Rules changes are never easy matters for golf equipment manufacturers, and the decision a couple of years ago by the USGA and R&A to limit groove volume and the sharpness of the edges in wedges was no exception. Clubmakers had to scramble to roll out models that would conform to the new “Condition of Competition” requirements. And that created some problems.
“Our number-one priority at the time was to protect our players,” says Steve Pelisek, general manager for Titleist golf clubs. “We had to ensure that 100 percent of the Vokey wedges used in competition would comply with the new regulations. So, we were not able to pursue as aggressively as we might have wanted the outer ‘line in the sand’ the ruling bodies had established.”
In other words, Titleist took a conservative approach the first time it made Vokey wedges under the C-C limits. Better to be safe than sorry.
Now that it has had more time to figure out ways to work within those regulatory parameters, however, Titleist officials say they have been able to take things right up to the limits with its wedges. And the new Vokey Design SM4s are the result of those efforts.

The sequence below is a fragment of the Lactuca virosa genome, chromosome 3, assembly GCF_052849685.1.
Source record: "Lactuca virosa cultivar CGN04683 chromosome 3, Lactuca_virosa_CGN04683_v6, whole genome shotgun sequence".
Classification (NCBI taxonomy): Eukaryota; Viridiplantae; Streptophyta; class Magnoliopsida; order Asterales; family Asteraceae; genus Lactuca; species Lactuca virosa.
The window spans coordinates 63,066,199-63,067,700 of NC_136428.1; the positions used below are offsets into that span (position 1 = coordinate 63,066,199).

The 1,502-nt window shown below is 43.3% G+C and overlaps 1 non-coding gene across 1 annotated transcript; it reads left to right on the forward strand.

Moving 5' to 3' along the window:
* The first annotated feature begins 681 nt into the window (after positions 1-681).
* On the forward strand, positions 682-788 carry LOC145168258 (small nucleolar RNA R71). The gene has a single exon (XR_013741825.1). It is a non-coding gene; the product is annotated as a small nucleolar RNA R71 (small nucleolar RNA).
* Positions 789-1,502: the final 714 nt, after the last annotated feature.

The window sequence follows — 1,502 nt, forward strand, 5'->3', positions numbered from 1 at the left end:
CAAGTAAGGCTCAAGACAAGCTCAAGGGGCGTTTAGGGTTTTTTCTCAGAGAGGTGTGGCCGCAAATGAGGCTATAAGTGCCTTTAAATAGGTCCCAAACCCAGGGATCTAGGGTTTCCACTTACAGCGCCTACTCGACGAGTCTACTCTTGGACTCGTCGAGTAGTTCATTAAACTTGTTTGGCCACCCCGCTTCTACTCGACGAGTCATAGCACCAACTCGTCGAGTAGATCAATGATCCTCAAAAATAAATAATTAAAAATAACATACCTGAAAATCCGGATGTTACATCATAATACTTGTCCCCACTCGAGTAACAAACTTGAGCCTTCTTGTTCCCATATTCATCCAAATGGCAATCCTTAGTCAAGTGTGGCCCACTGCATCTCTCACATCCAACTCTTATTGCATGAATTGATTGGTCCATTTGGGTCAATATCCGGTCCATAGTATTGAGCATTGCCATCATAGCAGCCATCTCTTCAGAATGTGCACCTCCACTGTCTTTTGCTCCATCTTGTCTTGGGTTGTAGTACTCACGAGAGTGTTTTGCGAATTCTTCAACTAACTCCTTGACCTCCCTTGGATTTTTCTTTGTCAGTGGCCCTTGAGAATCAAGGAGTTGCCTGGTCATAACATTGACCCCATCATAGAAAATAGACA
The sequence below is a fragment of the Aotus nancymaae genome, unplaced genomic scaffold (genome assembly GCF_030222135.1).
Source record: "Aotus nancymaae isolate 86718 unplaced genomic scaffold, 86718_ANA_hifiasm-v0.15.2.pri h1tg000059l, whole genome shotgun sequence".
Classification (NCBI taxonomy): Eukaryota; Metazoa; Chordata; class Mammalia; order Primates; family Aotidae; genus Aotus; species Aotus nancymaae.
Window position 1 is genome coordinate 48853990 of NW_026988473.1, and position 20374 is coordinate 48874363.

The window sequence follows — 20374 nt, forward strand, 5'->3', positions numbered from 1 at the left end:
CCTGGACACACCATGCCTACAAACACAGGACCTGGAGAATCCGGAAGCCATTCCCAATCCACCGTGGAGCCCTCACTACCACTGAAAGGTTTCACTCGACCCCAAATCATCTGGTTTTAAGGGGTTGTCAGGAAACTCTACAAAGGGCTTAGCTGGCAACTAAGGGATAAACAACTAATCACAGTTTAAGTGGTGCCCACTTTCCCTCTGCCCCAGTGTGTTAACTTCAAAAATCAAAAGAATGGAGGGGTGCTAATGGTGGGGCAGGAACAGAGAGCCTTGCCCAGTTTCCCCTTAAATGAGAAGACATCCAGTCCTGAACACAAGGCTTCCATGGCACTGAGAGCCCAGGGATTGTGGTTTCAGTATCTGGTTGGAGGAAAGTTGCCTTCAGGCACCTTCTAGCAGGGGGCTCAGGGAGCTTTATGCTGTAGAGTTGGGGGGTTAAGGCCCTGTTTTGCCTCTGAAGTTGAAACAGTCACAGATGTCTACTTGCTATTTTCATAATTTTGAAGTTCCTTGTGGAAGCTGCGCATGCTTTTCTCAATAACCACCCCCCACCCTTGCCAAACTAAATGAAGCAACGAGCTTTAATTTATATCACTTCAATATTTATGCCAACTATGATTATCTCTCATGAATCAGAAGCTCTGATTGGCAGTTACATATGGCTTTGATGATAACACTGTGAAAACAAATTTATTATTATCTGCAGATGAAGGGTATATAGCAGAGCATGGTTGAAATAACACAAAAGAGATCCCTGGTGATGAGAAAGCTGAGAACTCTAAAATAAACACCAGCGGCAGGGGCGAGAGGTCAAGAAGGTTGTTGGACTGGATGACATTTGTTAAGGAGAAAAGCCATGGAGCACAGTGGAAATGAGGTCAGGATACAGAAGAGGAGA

What Titleist did, Pelisek says, was invest heavily in machinery and scoreline measurement technology for ultra-precise face and groove cutting as well as an inspection process to ensure conformance. Through that process, each groove is evaluated using computer-guided plotting technology in which a sensored stylus is piloted to trace the groove contours.
Three-dimensional coordinates are recorded, and the data is then translated into measurements of the groove’s total volume and edge radii as well as surface roughness, so each wedge can be manufactured at the conforming limit.
“We can now push the envelope on performance, giving players the highest possible spin and trajectory control without any risk of non-compliance,” says Dan Stone, vice-president of research and development for Titleist golf clubs.
Made of soft 8620-carbon steel and a heat-treated face, the Vokey Design SM4 wedges are available in 21 loft and bounce combinations and five different sole grinds. Each features 17 individually cut grooves, up from 14 in previous iterations. According to Vokey, that gives the clubs a more tightly packed groove configuration for better spin and trajectory control.
“Those additional scorelines give us more teeth on the ball, but they do not impart so much spin that you lose versatility and shot control when accessing a middle-to-back pin,” he says. “I honestly think this pattern strikes a perfect balance.”
It also helps knowing just how precisely each one is grooved.